By Lane Errington | @lane_errington
On Monday, the National Federation of State High School Associations (NFHS) announced a series of rules changes for boys’ lacrosse, which will take effect in the 2015 season. The most widely discussed change thus far has been Rule 1-7-3, which relates to stick stringing.
From the NFHS release:
In Rule 1-7-3 concerning the crosse, any strings or leathers will be limited to a hanging length of two inches. In addition, any additional strings or laces (e.g., shooting strings, V channels) must be located within four inches of the top of the crosse. No more than one sidewall string on each side is allowed.
Kent Summers, NFHS director of performing arts and sports and liaison to the rules committee, described the change as one aimed at player safety.
"This revision will allow the ball to become dislodged more easily, thus reducing the risk of slashes and cross-checks used to dislodge the ball," Summers said. "This rule change will create more active play and improve passing."
Beginning in the 2013 season, the NCAA implemented a similar change, allowing shooting strings up to but not touching four inches from the top of the crosse. This effectively restricted the use of shooting strings to create a U- or V-shaped pocket.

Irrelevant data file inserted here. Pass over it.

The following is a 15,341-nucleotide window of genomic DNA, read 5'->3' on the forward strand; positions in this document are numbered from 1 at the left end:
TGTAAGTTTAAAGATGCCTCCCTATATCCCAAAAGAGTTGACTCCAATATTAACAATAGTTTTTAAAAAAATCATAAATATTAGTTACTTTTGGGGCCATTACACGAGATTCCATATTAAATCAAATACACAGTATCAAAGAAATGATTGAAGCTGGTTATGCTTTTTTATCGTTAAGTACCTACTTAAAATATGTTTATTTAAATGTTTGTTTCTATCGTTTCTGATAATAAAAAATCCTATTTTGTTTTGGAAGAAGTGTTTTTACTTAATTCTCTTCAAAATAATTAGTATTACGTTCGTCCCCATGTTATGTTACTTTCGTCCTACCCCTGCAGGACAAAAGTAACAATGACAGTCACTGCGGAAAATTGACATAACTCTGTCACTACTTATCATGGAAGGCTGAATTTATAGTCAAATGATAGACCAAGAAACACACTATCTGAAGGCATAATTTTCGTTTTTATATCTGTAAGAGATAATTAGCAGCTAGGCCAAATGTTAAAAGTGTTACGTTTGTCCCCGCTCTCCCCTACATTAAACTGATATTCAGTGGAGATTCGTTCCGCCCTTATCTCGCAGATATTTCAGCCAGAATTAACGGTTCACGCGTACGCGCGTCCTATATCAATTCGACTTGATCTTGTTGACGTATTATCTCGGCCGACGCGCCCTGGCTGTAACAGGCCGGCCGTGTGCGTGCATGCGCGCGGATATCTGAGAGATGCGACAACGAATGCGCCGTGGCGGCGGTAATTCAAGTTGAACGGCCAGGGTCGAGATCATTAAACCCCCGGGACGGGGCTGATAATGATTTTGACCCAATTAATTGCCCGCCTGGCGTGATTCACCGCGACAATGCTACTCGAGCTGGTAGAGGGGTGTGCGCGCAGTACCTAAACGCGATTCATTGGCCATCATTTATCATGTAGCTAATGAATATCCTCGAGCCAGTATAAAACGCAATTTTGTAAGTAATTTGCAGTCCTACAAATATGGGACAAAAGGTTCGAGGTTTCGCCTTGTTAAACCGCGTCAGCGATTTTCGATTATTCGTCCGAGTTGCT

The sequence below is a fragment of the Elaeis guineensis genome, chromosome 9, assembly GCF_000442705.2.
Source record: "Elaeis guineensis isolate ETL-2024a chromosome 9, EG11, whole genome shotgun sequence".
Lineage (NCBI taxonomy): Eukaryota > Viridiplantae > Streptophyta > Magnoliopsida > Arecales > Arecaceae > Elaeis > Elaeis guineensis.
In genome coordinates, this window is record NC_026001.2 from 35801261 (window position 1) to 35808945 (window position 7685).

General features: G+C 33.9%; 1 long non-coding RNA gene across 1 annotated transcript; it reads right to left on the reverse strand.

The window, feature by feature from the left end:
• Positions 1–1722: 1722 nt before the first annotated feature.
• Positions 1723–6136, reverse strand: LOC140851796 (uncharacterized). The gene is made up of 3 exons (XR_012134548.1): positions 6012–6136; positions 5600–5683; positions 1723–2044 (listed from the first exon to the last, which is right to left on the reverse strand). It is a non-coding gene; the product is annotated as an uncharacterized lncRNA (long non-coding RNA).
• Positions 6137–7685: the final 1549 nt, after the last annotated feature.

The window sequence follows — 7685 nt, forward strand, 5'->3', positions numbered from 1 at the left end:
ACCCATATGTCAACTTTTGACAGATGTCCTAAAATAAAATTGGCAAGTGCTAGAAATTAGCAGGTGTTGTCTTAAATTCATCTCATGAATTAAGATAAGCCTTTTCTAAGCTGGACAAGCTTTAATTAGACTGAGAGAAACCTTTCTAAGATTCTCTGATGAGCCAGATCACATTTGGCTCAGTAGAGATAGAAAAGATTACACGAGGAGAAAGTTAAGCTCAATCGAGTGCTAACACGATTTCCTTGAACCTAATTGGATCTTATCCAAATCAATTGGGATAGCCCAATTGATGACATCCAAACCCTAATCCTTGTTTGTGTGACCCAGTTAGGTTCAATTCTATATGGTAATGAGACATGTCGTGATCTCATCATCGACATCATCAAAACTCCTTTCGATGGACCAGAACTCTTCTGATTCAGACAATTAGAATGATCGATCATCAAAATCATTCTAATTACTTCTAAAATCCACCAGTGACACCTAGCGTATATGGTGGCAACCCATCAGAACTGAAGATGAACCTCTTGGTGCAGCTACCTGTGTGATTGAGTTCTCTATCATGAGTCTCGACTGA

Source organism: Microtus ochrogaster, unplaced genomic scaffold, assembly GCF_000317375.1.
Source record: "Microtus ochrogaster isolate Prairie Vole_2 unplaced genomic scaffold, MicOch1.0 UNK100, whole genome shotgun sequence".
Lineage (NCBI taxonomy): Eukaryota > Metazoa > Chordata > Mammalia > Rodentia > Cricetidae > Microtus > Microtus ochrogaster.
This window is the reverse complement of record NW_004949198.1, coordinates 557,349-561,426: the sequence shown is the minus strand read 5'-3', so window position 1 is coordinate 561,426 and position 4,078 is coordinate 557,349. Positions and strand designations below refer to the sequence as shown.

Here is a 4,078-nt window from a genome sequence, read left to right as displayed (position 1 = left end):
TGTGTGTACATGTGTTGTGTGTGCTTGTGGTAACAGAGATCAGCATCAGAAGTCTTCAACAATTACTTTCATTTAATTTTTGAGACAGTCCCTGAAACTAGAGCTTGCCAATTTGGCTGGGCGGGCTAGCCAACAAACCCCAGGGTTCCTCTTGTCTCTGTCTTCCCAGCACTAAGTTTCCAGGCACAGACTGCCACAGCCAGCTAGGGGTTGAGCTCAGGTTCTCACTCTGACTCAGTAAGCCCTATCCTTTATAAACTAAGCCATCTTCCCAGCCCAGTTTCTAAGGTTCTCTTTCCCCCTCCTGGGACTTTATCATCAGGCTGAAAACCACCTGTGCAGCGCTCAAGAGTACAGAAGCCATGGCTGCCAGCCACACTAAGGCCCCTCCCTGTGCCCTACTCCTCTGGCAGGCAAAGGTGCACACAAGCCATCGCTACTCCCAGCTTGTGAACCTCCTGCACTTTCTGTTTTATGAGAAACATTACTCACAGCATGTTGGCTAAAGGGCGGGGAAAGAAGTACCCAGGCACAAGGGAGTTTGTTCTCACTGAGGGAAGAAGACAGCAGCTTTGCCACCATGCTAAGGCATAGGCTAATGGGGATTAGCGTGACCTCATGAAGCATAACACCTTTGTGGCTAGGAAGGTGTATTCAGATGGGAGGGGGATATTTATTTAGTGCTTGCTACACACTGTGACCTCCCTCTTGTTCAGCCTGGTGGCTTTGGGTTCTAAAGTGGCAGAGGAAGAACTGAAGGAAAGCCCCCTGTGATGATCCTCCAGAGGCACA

Greg Kenneally of East Coast Dyes posted a video this afternoon breaking down the high school rule change and how it impacts players. Kenneally, a respected stick stringing expert and former player at Elizabethtown (Pa.) College, calls the revision “a smart change.”
“If you’re going to have the rule at the highest level of play, it definitely makes sense through all levels of play so that it can be consistent,” he said. “Players shouldn’t be playing with [U-strings] all the way through high school and then have to change when they get to college.”
Watch Greg’s video breakdown below.
If a player fails to comply with the new rule, it is an illegal crosse and a one-minute non-releasable foul will be enforced. The crosse won’t be used during play and will be kept at the scorer’s table until the conclusion of the game.
It is important to note that these stick-stringing changes are specific to high school play and are not yet required at the youth level. For a free copy of the US Lacrosse Youth Rules and Best Practice Guidebook, visit our rules section.
Check out our rules section for interpretation videos, FAQ’s and free copies of the US Lacrosse Youth Rules and Best Practices Guidebook.